Remember legislative leaders passed a secretive $40B conference committee budget in less than one day? MassFiscal would like to give a big THANK YOU to Governor Baker for spending thoughtful time to cut the pork from their secretive scheme. Yesterday, the Governor released his budget with over 171 line item vetoes and a $320M reduction in spending. The budget is now $39.4B.
But then again, why should taxpayers be surprised. Lawmakers count on Baker to make the tough cuts. That’s probably another reason why Baker’s poll numbers are so high, he’s fiscally responsible and isn’t afraid to use his veto pen.
Baker has used the budget to show lawmakers how to decrease spending. Last year, he issued over 300 vetoes, resulting in $256M in cuts. However, the big government lawmakers, the same folks who voted for their own 40 percent pay raise in January and for Prop 80, an 80 percent tax increase, also voted to override Baker’s vetoes. They overrode and restored $231M of the $256M Baker cut. If that’s not fiscal insanity, what is.
For this year’s budget, the core of Baker’s changes were on health care related costs. In the past six years, MassHealth enrollment has increased from 1.3M to 1.9M, yet spending on the program doubled from $8.7B to $16.5B. MassHealth currently accounts for over 40% of the state’s budget.
Baker offered the conference committee a package of reforms to MassHealth in order to address the out of control spending, but they only included an increased fee on businesses and left the real reforms out. Among his amendments released yesterday, Baker insisted on including a package of reforms to MassHealth and refused a stand-alone fee increase on businesses, saying in his statement, “Absent other reforms, this proposal imposes an unfair burden on Massachusetts’ employers without making the structural reforms essential to MassHealth’s long-term sustainability. Without further action, MassHealth growth will continue to crowd out other budget priorities and corrode the commercial insurance market.” Baker has given the legislature until September 15th to address a MassHealth reform package through an open hearing process. We will have to wait to see if they will give up their precious August recess to get to work on this important and pressing issue.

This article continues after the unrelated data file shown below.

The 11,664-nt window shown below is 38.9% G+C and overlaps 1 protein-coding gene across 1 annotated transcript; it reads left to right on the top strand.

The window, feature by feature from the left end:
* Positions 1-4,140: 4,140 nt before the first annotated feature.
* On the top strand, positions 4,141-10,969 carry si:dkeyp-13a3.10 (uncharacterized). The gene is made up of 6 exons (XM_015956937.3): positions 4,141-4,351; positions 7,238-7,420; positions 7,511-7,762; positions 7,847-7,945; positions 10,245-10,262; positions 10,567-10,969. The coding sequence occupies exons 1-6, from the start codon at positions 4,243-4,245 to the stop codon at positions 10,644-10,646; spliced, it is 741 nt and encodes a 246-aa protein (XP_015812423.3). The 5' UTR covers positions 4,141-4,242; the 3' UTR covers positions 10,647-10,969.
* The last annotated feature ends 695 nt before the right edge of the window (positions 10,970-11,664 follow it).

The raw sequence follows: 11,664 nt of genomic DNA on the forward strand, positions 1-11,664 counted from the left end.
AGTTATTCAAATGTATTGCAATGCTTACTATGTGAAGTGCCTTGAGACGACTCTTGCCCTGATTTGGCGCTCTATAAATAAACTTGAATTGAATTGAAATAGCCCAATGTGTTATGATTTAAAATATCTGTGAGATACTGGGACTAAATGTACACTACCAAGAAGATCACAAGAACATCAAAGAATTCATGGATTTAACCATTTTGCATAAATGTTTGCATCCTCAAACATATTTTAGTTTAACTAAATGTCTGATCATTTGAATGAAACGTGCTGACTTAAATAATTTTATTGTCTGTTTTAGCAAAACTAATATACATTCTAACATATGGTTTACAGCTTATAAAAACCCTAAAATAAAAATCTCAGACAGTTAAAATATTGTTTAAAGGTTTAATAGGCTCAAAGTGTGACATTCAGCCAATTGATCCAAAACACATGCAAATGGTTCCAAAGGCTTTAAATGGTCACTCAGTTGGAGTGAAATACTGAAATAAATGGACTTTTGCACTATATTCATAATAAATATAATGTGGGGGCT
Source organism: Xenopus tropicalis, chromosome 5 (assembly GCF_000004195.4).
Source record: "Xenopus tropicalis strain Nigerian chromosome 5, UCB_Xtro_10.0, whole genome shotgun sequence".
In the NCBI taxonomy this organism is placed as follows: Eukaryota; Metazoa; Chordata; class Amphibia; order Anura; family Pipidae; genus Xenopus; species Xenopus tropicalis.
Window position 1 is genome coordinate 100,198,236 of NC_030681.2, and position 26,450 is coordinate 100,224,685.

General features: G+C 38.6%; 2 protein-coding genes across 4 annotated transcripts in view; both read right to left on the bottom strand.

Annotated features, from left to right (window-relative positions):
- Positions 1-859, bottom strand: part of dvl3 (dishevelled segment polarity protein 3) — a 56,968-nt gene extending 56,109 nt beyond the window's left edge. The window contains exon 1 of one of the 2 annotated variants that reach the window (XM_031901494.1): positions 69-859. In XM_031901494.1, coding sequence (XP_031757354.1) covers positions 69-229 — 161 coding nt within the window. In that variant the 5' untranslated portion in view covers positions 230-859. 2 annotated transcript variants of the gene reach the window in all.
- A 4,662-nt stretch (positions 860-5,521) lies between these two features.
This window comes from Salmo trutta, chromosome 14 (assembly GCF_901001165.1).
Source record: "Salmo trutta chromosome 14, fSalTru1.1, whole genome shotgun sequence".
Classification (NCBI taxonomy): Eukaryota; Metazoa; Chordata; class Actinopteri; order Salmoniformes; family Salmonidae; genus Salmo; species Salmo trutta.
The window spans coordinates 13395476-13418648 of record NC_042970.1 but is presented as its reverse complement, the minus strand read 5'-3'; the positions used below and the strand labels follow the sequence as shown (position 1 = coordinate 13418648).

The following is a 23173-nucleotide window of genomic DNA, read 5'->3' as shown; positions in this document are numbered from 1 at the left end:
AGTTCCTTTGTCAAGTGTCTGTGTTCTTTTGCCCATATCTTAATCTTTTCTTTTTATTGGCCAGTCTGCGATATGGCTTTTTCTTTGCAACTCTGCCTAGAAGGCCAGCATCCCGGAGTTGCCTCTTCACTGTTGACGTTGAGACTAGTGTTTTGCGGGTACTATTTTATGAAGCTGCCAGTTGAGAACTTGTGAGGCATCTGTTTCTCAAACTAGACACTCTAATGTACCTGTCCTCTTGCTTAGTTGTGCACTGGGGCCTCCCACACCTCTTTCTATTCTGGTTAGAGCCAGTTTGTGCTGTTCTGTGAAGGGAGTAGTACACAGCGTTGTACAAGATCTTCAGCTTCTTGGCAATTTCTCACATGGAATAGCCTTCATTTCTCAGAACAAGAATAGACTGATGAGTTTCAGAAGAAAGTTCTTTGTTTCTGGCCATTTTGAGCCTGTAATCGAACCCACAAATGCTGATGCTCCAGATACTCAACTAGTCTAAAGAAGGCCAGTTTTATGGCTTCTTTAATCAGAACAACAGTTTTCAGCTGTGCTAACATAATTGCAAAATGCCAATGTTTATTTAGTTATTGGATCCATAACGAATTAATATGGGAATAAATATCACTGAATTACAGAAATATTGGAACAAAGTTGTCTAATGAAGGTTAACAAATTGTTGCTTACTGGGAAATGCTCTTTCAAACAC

Legislative leaders are expected to vote to override many of Baker’s fiscally responsible vetoes. MassFiscal will be watching and scoring how they vote. Please make sure to check for updates, more to come.
Beacon Hill legislators are shrouding their obscene pay raises as to discourage constituents from going that far into the weeds to glean the meaning behind the money grab. MassFiscal will not go quietly and allow the intentions of Speaker DeLeo and Senate President Rosenberg to go unnoticed.
This week, MassFiscal delivered tens of thousands of informative flyers to residents across the state regarding the corrupt pay raise and we are proud to say that we have made over 150,000 phone calls this year, all with the purpose of educating constituents on the activity on Beacon Hill. The unflinching advocacy campaign will not cease until the truth is revealed to every citizen in the Commonwealth.
The response from Legislative leaders has mostly been an attempt to diffuse the situation by belittling our efforts, as well as burying the bill in a sea of vague superlatives.
In response, MassFiscal asked to see payroll records for all state lawmakers from January 1 to June 1. Below, you’ll find how your lawmaker benefited from the pay raise vote, for every pay period. The truth is out.
If you like the work being accomplished on exposing the Legislative pay grab, click here to join our team.
MassFiscal wants to publicly give a BIG thank you to the ten lawmakers who voted on Friday against the conference committee’s secretive $40B budget.
The bi-partisan list of lawmakers are: Senators Sonia Chang Diaz (D-Boston), Ryan Fattman (R-Webster), State Representatives Jay Barrows (R-Mansfield), Nicholas Boldyga (R-Southwick), Geoff Diehl (R-Abington), Shawn Dooley (R-Norfolk), Peter Durant (R-Spencer), Kevin Kuros (R-Uxbridge), Jim Lyons (R-Andover), Shauna O'Connell (R-Taunton), and Keiko Orrall (R-Lakeville).
Speaker Robert DeLeo (D-Winthrop) and Senate President Stanley Rosenberg (D-Amherst) released the 327 page conference committee budget at 10 a.m. and called for a vote at 2 p.m., giving legislators scant time for study.
The conference committee irons out differences between House and Senate versions of the annual spending plan. Among the changes contained in this one were increases in employers fees to fund MassHealth and the removal of important reforms to the budget-busting state health care behemoth.
House and Senate Republicans argued that the four-hour time frame didn't allow for adequate review, and while their efforts failed, they were able to force a few roll call votes on the matter.
The lightning fast process brought to mind former Speaker Nancy Pelosi's words of advice to her Congressional colleagues so long ago: “We have to pass the bill so that you can find out what's in it.” Speaker DeLeo and Senate President Rosenberg clearly took a page out of her play book this budget season.
Governor Baker has ten days to sign the budget and veto what line items he sees fit. MassFiscal will keep the public updated on what the Governor does and in the meantime, please view and share the MassFiscal scorecard to see updated votes and scores. More info at: www.MassFiscalScorecard.org.